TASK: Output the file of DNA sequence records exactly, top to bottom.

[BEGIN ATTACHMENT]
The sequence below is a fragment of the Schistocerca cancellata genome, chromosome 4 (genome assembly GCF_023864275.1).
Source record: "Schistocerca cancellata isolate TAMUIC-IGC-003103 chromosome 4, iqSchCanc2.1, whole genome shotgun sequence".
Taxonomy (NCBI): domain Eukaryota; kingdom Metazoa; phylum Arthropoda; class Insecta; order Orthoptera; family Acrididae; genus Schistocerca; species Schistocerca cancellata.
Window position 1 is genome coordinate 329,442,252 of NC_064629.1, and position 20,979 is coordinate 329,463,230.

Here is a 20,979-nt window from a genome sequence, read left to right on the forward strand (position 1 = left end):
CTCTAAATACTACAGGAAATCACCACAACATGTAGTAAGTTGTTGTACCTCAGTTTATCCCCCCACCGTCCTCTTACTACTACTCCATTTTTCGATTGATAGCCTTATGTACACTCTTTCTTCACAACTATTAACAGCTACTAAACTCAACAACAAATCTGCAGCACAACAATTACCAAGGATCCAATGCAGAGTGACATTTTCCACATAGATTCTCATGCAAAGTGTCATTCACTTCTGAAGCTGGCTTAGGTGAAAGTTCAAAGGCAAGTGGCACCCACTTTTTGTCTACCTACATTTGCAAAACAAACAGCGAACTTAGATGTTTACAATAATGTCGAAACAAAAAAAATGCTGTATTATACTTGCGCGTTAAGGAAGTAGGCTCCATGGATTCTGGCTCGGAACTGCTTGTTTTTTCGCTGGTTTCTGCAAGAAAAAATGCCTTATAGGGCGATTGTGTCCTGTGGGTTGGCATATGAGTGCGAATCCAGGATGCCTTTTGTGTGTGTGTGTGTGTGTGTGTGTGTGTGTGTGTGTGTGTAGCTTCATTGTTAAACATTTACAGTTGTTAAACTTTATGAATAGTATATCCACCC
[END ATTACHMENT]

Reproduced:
The sequence below is a fragment of the Schistocerca cancellata genome, chromosome 4 (genome assembly GCF_023864275.1).
Source record: "Schistocerca cancellata isolate TAMUIC-IGC-003103 chromosome 4, iqSchCanc2.1, whole genome shotgun sequence".
Taxonomy (NCBI): domain Eukaryota; kingdom Metazoa; phylum Arthropoda; class Insecta; order Orthoptera; family Acrididae; genus Schistocerca; species Schistocerca cancellata.
Window position 1 is genome coordinate 329,442,252 of NC_064629.1, and position 20,979 is coordinate 329,463,230.

Here is a 20,979-nt window from a genome sequence, read left to right on the forward strand (position 1 = left end):
CTCTAAATACTACAGGAAATCACCACAACATGTAGTAAGTTGTTGTACCTCAGTTTATCCCCCCACCGTCCTCTTACTACTACTCCATTTTTCGATTGATAGCCTTATGTACACTCTTTCTTCACAACTATTAACAGCTACTAAACTCAACAACAAATCTGCAGCACAACAATTACCAAGGATCCAATGCAGAGTGACATTTTCCACATAGATTCTCATGCAAAGTGTCATTCACTTCTGAAGCTGGCTTAGGTGAAAGTTCAAAGGCAAGTGGCACCCACTTTTTGTCTACCTACATTTGCAAAACAAACAGCGAACTTAGATGTTTACAATAATGTCGAAACAAAAAAAATGCTGTATTATACTTGCGCGTTAAGGAAGTAGGCTCCATGGATTCTGGCTCGGAACTGCTTGTTTTTTCGCTGGTTTCTGCAAGAAAAAATGCCTTATAGGGCGATTGTGTCCTGTGGGTTGGCATATGAGTGCGAATCCAGGATGCCTTTTGTGTGTGTGTGTGTGTGTGTGTGTGTGTGTGTGTGTGTGTAGCTTCATTGTTAAACATTTACAGTTGTTAAACTTTATGAATAGTATATCCACCC